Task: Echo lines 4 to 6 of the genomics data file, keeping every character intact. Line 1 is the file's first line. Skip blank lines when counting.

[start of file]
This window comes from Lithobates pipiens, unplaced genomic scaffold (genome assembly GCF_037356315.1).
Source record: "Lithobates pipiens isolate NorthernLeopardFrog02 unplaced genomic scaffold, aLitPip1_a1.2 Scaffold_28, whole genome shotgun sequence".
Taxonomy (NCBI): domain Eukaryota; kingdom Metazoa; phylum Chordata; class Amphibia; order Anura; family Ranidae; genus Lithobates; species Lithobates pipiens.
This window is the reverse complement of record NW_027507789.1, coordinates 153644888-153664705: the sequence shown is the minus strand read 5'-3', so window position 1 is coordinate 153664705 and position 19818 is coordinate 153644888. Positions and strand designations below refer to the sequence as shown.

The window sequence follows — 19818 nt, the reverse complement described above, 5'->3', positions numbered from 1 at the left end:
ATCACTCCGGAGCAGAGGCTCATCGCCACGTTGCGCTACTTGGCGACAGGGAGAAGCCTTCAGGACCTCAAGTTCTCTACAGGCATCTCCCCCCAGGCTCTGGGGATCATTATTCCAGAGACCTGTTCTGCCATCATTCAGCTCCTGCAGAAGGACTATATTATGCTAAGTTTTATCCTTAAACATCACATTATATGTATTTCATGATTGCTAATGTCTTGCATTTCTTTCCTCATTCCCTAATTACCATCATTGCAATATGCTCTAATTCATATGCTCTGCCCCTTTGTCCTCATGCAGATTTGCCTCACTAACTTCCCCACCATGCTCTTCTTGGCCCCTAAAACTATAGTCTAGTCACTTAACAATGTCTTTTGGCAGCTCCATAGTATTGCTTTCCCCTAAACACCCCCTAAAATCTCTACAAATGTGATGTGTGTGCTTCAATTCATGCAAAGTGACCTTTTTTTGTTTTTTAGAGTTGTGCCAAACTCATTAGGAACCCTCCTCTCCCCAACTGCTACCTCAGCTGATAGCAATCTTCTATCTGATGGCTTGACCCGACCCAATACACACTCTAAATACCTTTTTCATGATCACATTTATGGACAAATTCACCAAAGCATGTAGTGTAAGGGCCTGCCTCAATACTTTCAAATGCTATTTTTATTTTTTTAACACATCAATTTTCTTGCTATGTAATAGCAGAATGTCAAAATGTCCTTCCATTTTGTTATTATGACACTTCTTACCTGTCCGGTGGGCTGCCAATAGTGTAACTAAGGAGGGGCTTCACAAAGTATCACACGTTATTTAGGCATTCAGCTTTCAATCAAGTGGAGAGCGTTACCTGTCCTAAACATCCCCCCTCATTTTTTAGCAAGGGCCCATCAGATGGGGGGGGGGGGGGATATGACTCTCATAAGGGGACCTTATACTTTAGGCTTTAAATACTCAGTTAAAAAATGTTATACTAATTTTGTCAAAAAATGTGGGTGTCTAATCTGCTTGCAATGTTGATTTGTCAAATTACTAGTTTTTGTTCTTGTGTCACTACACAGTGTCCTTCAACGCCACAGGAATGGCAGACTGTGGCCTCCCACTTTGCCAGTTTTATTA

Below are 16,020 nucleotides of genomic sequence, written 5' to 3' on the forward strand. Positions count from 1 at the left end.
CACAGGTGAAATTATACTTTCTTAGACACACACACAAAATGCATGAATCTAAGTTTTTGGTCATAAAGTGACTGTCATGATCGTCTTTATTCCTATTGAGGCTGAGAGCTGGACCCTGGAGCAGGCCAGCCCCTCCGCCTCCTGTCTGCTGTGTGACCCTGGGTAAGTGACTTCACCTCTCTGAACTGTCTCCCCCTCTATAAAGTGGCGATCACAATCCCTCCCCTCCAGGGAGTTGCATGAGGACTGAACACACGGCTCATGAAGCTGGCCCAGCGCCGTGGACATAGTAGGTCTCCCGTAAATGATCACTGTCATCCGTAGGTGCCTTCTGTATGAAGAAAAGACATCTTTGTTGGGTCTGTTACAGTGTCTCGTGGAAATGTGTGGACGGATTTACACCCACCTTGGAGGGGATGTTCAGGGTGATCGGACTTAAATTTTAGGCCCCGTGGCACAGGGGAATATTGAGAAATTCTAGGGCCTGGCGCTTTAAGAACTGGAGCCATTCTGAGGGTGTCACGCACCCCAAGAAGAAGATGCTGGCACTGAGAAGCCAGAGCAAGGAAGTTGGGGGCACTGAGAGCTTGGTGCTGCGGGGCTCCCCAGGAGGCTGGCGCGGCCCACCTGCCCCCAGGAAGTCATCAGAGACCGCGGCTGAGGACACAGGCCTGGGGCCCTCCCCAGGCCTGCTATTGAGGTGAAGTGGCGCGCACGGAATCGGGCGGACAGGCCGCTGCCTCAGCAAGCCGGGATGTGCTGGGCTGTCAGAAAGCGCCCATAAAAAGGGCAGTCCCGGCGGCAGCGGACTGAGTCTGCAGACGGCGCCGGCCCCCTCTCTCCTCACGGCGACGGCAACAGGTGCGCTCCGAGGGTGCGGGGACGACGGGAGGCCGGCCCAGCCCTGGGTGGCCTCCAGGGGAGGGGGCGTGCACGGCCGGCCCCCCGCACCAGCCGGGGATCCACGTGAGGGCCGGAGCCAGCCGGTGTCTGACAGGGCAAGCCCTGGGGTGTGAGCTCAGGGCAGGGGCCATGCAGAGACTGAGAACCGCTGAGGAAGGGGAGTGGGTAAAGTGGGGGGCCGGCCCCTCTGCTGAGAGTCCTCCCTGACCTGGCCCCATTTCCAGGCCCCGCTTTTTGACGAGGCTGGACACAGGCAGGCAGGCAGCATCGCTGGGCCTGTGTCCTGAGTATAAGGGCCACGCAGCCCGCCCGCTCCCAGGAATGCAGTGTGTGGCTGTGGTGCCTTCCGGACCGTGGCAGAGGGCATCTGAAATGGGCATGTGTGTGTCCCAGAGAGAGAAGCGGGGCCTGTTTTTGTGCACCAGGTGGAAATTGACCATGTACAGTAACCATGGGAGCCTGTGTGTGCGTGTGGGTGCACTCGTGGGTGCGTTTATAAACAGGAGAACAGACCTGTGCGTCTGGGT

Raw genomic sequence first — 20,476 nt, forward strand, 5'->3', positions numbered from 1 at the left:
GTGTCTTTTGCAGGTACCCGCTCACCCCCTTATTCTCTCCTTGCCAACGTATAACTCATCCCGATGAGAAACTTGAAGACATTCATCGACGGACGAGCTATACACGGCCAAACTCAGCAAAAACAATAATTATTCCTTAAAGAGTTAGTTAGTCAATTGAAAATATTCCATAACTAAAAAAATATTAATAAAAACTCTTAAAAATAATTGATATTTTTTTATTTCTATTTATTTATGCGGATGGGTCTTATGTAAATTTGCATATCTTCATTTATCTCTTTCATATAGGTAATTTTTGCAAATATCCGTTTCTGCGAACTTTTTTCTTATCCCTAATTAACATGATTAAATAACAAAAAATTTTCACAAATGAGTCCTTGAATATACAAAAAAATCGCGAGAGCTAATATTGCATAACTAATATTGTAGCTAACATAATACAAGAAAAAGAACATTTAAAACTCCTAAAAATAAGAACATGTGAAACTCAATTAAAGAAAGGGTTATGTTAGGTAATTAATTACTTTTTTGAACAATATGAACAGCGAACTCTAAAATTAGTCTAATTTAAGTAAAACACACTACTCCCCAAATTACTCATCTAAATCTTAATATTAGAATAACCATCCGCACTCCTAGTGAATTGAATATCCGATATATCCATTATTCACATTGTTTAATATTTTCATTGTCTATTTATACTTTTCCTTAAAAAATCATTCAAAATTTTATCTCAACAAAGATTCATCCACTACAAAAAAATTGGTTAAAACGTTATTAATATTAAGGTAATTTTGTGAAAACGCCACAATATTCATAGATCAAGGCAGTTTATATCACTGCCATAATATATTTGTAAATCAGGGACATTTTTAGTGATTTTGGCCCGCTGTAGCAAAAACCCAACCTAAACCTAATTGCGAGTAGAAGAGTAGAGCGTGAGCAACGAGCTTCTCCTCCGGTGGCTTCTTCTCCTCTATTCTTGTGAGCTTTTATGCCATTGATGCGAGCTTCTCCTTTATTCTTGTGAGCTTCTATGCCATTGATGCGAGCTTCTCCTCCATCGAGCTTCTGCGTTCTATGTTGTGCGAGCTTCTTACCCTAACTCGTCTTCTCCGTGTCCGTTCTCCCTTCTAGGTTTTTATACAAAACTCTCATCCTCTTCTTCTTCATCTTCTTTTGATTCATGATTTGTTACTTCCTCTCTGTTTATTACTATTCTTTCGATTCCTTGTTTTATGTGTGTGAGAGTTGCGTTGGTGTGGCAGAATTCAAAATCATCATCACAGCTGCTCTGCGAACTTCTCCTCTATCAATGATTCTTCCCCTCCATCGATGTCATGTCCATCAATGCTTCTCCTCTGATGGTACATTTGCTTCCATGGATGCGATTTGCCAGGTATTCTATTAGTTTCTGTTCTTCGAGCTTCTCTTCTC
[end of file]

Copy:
This window is the reverse complement of record NW_027507789.1, coordinates 153644888-153664705: the sequence shown is the minus strand read 5'-3', so window position 1 is coordinate 153664705 and position 19818 is coordinate 153644888. Positions and strand designations below refer to the sequence as shown.

The window sequence follows — 19818 nt, the reverse complement described above, 5'->3', positions numbered from 1 at the left end:
ATCACTCCGGAGCAGAGGCTCATCGCCACGTTGCGCTACTTGGCGACAGGGAGAAGCCTTCAGGACCTCAAGTTCTCTACAGGCATCTCCCCCCAGGCTCTGGGGATCATTATTCCAGAGACCTGTTCTGCCATCATTCAGCTCCTGCAGAAGGACTATATTATGCTAAGTTTTATCCTTAAACATCACATTATATGTATTTCATGATTGCTAATGTCTTGCATTTCTTTCCTCATTCCCTAATTACCATCATTGCAATATGCTCTAATTCATATGCTCTGCCCCTTTGTCCTCATGCAGATTTGCCTCACTAACTTCCCCACCATGCTCTTCTTGGCCCCTAAAACTATAGTCTAGTCACTTAACAATGTCTTTTGGCAGCTCCATAGTATTGCTTTCCCCTAAACACCCCCTAAAATCTCTACAAATGTGATGTGTGTGCTTCAATTCATGCAAAGTGACCTTTTTTTGTTTTTTAGAGTTGTGCCAAACTCATTAGGAACCCTCCTCTCCCCAACTGCTACCTCAGCTGATAGCAATCTTCTATCTGATGGCTTGACCCGACCCAATACACACTCTAAATACCTTTTTCATGATCACATTTATGGACAAATTCACCAAAGCATGTAGTGTAAGGGCCTGCCTCAATACTTTCAAATGCTATTTTTATTTTTTTAACACATCAATTTTCTTGCTATGTAATAGCAGAATGTCAAAATGTCCTTCCATTTTGTTATTATGACACTTCTTACCTGTCCGGTGGGCTGCCAATAGTGTAACTAAGGAGGGGCTTCACAAAGTATCACACGTTATTTAGGCATTCAGCTTTCAATCAAGTGGAGAGCGTTACCTGTCCTAAACATCCCCCCTCATTTTTTAGCAAGGGCCCATCAGATGGGGGGGGGGGGGGATATGACTCTCATAAGGGGACCTTATACTTTAGGCTTTAAATACTCAGTTAAAAAATGTTATACTAATTTTGTCAAAAAATGTGGGTGTCTAATCTGCTTGCAATGTTGATTTGTCAAATTACTAGTTTTTGTTCTTGTGTCACTACACAGTGTCCTTCAACGCCACAGGAATGGCAGACTGTGGCCTCCCACTTTGCCAGTTTTATTA